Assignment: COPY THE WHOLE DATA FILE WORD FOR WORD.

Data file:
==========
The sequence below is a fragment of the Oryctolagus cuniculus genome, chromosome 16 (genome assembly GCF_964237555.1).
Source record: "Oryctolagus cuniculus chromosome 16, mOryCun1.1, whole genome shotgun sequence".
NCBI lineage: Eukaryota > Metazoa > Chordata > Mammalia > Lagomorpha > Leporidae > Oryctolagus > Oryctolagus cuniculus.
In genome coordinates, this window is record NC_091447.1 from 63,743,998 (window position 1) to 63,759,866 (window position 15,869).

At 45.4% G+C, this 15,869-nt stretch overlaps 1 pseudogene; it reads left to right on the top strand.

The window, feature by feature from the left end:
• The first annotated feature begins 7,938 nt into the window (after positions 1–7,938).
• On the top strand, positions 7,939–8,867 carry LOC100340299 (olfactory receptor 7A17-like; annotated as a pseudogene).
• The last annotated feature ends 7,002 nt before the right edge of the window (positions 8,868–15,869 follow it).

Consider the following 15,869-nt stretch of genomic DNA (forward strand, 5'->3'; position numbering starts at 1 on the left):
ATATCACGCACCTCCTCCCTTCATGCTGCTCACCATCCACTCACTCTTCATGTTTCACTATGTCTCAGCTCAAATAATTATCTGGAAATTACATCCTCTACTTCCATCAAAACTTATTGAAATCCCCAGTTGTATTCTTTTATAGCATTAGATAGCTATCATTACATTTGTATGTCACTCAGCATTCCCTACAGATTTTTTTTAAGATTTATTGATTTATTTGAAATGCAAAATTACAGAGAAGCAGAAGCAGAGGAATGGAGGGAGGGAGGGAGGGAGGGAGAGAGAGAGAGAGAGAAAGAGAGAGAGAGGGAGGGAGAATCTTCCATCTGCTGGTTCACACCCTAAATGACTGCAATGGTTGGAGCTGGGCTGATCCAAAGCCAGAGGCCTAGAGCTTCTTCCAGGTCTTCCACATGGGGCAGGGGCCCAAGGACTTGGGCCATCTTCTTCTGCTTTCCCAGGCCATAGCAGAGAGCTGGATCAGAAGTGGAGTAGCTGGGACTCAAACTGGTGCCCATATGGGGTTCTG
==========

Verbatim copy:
The sequence below is a fragment of the Oryctolagus cuniculus genome, chromosome 16 (genome assembly GCF_964237555.1).
Source record: "Oryctolagus cuniculus chromosome 16, mOryCun1.1, whole genome shotgun sequence".
NCBI lineage: Eukaryota > Metazoa > Chordata > Mammalia > Lagomorpha > Leporidae > Oryctolagus > Oryctolagus cuniculus.
In genome coordinates, this window is record NC_091447.1 from 63,743,998 (window position 1) to 63,759,866 (window position 15,869).

At 45.4% G+C, this 15,869-nt stretch overlaps 1 pseudogene; it reads left to right on the top strand.

The window, feature by feature from the left end:
• The first annotated feature begins 7,938 nt into the window (after positions 1–7,938).
• On the top strand, positions 7,939–8,867 carry LOC100340299 (olfactory receptor 7A17-like; annotated as a pseudogene).
• The last annotated feature ends 7,002 nt before the right edge of the window (positions 8,868–15,869 follow it).

Consider the following 15,869-nt stretch of genomic DNA (forward strand, 5'->3'; position numbering starts at 1 on the left):
ATATCACGCACCTCCTCCCTTCATGCTGCTCACCATCCACTCACTCTTCATGTTTCACTATGTCTCAGCTCAAATAATTATCTGGAAATTACATCCTCTACTTCCATCAAAACTTATTGAAATCCCCAGTTGTATTCTTTTATAGCATTAGATAGCTATCATTACATTTGTATGTCACTCAGCATTCCCTACAGATTTTTTTTAAGATTTATTGATTTATTTGAAATGCAAAATTACAGAGAAGCAGAAGCAGAGGAATGGAGGGAGGGAGGGAGGGAGGGAGAGAGAGAGAGAGAGAAAGAGAGAGAGAGGGAGGGAGAATCTTCCATCTGCTGGTTCACACCCTAAATGACTGCAATGGTTGGAGCTGGGCTGATCCAAAGCCAGAGGCCTAGAGCTTCTTCCAGGTCTTCCACATGGGGCAGGGGCCCAAGGACTTGGGCCATCTTCTTCTGCTTTCCCAGGCCATAGCAGAGAGCTGGATCAGAAGTGGAGTAGCTGGGACTCAAACTGGTGCCCATATGGGGTTCTG